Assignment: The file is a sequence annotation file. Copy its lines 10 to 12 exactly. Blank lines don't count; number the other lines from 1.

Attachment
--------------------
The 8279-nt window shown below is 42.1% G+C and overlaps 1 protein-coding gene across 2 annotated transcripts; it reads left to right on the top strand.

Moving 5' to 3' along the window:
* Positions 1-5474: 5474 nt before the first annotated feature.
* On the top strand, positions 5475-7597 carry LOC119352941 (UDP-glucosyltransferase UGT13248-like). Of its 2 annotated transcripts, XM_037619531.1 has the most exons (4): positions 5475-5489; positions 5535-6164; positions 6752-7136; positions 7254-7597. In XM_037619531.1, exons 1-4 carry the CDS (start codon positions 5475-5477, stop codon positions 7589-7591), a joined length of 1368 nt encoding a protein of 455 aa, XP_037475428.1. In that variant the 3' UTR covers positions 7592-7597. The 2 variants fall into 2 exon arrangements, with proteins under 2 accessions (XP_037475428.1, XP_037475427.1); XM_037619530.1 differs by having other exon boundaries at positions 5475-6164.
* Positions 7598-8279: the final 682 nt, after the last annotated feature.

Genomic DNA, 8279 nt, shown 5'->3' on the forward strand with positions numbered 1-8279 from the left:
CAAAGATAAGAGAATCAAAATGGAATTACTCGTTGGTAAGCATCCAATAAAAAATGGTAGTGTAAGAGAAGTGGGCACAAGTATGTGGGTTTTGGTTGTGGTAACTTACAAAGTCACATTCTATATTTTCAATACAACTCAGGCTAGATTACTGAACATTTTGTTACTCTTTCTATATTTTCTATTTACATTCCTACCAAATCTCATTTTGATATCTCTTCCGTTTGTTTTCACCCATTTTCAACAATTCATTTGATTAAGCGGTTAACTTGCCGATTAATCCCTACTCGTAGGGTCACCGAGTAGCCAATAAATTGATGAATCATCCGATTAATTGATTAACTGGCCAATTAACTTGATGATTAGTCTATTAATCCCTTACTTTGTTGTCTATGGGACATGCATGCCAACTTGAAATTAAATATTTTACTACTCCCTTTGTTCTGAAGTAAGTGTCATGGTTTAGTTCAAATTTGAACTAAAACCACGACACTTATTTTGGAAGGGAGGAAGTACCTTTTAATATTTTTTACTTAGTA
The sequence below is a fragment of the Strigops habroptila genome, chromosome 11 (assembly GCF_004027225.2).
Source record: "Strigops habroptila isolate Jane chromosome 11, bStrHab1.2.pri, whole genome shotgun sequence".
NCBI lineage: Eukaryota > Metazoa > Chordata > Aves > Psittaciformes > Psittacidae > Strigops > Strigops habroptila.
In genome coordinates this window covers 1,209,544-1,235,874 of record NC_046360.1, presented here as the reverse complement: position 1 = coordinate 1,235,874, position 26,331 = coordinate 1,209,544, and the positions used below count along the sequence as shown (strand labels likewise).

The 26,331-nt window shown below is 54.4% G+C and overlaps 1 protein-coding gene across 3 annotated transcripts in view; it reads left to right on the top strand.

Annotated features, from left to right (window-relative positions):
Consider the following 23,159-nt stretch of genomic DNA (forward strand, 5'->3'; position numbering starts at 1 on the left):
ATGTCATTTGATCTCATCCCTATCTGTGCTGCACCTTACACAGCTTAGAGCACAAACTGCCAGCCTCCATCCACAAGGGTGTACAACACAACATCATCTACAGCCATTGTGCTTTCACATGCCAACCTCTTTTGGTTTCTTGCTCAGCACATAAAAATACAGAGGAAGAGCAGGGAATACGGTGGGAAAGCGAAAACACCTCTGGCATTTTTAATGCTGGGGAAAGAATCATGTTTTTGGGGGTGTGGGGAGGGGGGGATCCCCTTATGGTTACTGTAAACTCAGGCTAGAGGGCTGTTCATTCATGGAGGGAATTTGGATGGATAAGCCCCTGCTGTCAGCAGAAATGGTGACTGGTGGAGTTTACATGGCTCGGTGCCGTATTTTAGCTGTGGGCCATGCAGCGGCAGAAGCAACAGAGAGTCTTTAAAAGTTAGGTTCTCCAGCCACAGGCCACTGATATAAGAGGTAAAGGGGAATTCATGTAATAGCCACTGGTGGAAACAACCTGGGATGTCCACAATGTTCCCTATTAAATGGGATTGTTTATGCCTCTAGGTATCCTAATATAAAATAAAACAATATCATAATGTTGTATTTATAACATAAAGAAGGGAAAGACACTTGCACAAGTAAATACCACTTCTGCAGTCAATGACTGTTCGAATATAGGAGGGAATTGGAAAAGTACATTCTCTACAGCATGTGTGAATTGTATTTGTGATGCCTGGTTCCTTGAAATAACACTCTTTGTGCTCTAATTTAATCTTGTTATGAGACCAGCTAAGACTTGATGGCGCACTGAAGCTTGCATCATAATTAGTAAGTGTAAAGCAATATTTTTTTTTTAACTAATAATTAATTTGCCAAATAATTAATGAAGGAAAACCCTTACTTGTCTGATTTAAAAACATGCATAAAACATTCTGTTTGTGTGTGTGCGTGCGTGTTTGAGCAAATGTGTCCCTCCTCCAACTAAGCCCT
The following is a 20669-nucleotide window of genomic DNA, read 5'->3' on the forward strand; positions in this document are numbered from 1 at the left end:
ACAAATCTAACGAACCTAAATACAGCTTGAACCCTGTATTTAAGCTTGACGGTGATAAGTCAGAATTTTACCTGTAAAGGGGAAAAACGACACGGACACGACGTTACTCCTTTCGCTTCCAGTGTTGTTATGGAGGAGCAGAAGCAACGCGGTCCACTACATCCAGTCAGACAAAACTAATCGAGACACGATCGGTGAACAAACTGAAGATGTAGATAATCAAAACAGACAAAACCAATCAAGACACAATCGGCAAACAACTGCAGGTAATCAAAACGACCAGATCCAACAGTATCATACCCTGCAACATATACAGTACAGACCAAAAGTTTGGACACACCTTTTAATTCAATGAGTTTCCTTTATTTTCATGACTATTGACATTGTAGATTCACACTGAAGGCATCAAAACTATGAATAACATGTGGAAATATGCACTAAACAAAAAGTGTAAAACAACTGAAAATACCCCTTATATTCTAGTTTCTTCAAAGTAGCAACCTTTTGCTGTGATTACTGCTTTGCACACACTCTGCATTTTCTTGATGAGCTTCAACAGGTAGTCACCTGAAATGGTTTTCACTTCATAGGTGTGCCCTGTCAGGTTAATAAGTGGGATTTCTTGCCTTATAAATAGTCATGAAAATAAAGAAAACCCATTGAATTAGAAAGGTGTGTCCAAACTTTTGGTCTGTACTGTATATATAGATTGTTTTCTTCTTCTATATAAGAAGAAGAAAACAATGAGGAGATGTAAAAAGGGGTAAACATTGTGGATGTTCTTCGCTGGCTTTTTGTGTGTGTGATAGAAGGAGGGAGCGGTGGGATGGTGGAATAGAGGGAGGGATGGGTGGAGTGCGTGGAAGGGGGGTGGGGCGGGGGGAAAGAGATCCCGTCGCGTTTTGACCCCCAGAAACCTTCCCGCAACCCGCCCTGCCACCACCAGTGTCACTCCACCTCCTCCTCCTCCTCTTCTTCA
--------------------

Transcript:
NCBI lineage: Eukaryota > Metazoa > Chordata > Aves > Psittaciformes > Psittacidae > Strigops > Strigops habroptila.
In genome coordinates this window covers 1,209,544-1,235,874 of record NC_046360.1, presented here as the reverse complement: position 1 = coordinate 1,235,874, position 26,331 = coordinate 1,209,544, and the positions used below count along the sequence as shown (strand labels likewise).

The 26,331-nt window shown below is 54.4% G+C and overlaps 1 protein-coding gene across 3 annotated transcripts in view; it reads left to right on the top strand.